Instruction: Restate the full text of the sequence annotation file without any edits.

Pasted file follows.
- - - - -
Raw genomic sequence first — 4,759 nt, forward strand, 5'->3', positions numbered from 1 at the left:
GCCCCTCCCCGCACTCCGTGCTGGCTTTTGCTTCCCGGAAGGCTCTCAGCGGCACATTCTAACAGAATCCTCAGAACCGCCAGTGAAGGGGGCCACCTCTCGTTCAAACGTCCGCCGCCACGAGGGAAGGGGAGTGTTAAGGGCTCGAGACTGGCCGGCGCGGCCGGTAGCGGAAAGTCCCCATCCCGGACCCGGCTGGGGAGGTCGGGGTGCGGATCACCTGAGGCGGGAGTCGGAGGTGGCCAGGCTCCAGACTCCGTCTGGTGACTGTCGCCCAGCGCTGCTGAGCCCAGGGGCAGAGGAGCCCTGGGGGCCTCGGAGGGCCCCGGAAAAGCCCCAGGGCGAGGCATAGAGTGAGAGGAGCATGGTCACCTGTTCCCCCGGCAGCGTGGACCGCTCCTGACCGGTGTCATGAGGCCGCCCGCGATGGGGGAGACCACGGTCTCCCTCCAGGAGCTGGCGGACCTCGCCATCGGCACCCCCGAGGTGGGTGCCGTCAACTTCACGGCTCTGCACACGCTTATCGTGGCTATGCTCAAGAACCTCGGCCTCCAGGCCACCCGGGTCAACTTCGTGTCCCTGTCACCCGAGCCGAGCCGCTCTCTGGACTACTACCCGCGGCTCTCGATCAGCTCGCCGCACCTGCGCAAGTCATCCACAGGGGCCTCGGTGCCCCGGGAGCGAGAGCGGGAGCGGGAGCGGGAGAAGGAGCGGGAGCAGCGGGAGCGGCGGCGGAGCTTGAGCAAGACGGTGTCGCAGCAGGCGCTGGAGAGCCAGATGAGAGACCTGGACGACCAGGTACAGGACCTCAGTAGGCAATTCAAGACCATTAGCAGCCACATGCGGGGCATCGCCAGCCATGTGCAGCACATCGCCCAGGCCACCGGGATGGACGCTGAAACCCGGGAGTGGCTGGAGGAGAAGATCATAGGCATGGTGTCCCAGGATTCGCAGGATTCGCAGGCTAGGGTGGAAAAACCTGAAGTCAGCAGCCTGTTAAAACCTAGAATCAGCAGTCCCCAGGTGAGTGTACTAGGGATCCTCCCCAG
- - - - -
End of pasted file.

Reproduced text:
Raw genomic sequence first — 4,759 nt, forward strand, 5'->3', positions numbered from 1 at the left:
GCCCCTCCCCGCACTCCGTGCTGGCTTTTGCTTCCCGGAAGGCTCTCAGCGGCACATTCTAACAGAATCCTCAGAACCGCCAGTGAAGGGGGCCACCTCTCGTTCAAACGTCCGCCGCCACGAGGGAAGGGGAGTGTTAAGGGCTCGAGACTGGCCGGCGCGGCCGGTAGCGGAAAGTCCCCATCCCGGACCCGGCTGGGGAGGTCGGGGTGCGGATCACCTGAGGCGGGAGTCGGAGGTGGCCAGGCTCCAGACTCCGTCTGGTGACTGTCGCCCAGCGCTGCTGAGCCCAGGGGCAGAGGAGCCCTGGGGGCCTCGGAGGGCCCCGGAAAAGCCCCAGGGCGAGGCATAGAGTGAGAGGAGCATGGTCACCTGTTCCCCCGGCAGCGTGGACCGCTCCTGACCGGTGTCATGAGGCCGCCCGCGATGGGGGAGACCACGGTCTCCCTCCAGGAGCTGGCGGACCTCGCCATCGGCACCCCCGAGGTGGGTGCCGTCAACTTCACGGCTCTGCACACGCTTATCGTGGCTATGCTCAAGAACCTCGGCCTCCAGGCCACCCGGGTCAACTTCGTGTCCCTGTCACCCGAGCCGAGCCGCTCTCTGGACTACTACCCGCGGCTCTCGATCAGCTCGCCGCACCTGCGCAAGTCATCCACAGGGGCCTCGGTGCCCCGGGAGCGAGAGCGGGAGCGGGAGCGGGAGAAGGAGCGGGAGCAGCGGGAGCGGCGGCGGAGCTTGAGCAAGACGGTGTCGCAGCAGGCGCTGGAGAGCCAGATGAGAGACCTGGACGACCAGGTACAGGACCTCAGTAGGCAATTCAAGACCATTAGCAGCCACATGCGGGGCATCGCCAGCCATGTGCAGCACATCGCCCAGGCCACCGGGATGGACGCTGAAACCCGGGAGTGGCTGGAGGAGAAGATCATAGGCATGGTGTCCCAGGATTCGCAGGATTCGCAGGCTAGGGTGGAAAAACCTGAAGTCAGCAGCCTGTTAAAACCTAGAATCAGCAGTCCCCAGGTGAGTGTACTAGGGATCCTCCCCAG